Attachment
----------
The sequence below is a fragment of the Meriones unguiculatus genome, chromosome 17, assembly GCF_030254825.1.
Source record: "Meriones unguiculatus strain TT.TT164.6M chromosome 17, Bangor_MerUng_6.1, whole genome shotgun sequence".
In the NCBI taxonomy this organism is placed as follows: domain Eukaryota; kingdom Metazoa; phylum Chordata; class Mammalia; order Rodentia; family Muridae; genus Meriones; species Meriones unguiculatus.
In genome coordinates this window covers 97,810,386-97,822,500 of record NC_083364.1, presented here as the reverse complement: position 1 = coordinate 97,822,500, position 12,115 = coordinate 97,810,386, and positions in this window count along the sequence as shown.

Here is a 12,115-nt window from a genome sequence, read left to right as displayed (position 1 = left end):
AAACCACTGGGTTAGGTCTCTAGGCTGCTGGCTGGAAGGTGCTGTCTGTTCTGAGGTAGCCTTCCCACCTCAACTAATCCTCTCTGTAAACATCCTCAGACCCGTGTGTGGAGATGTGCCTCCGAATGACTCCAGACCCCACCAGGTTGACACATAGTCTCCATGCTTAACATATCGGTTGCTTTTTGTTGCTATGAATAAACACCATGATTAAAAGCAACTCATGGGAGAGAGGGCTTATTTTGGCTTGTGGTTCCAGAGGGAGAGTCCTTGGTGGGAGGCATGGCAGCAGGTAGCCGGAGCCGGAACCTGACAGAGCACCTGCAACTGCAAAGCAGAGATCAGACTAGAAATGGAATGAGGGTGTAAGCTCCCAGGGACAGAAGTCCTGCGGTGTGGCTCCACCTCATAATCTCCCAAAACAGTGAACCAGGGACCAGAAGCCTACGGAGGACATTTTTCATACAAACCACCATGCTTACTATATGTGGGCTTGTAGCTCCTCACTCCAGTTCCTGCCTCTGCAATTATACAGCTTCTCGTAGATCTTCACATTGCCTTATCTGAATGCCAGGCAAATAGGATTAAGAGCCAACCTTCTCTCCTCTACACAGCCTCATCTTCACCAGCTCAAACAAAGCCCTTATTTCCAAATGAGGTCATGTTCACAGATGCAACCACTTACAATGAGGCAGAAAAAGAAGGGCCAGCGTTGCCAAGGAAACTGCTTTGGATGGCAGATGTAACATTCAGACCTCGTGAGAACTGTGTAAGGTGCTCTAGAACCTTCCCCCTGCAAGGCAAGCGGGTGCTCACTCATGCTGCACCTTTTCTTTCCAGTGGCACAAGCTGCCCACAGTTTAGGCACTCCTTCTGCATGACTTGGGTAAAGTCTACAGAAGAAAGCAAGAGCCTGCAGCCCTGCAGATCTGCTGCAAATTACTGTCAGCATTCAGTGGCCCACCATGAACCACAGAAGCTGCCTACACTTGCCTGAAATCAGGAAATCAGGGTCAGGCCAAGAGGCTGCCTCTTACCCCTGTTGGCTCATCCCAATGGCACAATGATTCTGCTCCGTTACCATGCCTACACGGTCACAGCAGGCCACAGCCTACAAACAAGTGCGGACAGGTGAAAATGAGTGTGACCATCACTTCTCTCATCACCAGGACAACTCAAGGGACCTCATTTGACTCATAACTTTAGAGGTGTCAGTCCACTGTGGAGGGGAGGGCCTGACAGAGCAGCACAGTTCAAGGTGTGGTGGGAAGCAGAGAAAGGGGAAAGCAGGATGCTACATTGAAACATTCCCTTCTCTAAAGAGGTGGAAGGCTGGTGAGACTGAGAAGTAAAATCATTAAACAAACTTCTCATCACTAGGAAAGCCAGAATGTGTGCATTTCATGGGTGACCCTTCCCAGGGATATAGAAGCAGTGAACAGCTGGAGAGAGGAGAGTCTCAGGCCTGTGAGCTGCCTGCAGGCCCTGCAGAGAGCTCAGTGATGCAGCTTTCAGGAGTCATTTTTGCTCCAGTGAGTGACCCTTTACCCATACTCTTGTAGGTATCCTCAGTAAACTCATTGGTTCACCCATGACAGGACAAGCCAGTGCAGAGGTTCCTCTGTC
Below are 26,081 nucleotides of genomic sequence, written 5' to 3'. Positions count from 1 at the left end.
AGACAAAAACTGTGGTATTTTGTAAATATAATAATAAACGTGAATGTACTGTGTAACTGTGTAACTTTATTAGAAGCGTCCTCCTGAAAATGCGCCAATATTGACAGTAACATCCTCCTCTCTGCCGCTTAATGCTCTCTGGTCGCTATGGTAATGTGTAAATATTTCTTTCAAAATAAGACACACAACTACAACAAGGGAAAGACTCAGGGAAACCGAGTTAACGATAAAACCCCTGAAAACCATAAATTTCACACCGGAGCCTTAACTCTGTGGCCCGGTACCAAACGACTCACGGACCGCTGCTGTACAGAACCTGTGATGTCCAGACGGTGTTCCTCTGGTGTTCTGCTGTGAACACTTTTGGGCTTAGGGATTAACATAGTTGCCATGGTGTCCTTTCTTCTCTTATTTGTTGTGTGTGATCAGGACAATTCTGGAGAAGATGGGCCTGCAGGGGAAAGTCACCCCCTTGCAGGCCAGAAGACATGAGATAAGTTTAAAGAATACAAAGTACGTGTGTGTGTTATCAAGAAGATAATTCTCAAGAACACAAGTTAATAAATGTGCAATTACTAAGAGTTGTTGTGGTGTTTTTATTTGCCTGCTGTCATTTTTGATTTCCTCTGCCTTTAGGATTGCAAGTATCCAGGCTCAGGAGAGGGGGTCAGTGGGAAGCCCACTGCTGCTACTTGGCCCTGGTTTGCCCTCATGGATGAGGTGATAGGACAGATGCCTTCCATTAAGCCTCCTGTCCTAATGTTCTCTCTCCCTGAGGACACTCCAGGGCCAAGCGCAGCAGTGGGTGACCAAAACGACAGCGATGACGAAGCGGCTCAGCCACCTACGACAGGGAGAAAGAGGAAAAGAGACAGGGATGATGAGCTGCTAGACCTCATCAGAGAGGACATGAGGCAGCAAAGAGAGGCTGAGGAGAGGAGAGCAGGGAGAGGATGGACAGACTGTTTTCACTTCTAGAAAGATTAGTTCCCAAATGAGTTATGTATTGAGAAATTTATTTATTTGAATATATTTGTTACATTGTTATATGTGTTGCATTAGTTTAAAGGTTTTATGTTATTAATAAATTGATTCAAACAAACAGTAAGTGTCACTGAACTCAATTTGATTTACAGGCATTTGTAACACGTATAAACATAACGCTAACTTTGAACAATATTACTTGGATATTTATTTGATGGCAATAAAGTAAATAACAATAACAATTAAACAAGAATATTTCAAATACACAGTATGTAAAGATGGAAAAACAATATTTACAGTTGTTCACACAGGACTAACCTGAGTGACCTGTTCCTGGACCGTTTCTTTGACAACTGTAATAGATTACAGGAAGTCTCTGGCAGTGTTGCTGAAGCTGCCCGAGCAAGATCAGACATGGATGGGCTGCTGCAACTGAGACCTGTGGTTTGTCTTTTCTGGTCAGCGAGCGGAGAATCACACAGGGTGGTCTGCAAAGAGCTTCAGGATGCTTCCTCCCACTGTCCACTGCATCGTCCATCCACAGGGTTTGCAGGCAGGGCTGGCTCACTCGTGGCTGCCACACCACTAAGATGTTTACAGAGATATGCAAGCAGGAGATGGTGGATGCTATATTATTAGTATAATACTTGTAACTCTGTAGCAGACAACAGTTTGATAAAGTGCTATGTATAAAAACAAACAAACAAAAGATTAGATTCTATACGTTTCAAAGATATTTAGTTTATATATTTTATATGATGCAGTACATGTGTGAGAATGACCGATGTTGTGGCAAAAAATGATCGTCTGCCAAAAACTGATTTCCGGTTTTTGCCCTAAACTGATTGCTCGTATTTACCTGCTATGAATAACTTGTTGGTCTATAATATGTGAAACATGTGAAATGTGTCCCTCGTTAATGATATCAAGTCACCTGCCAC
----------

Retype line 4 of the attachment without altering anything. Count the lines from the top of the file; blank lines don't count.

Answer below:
In genome coordinates this window covers 97,810,386-97,822,500 of record NC_083364.1, presented here as the reverse complement: position 1 = coordinate 97,822,500, position 12,115 = coordinate 97,810,386, and positions in this window count along the sequence as shown.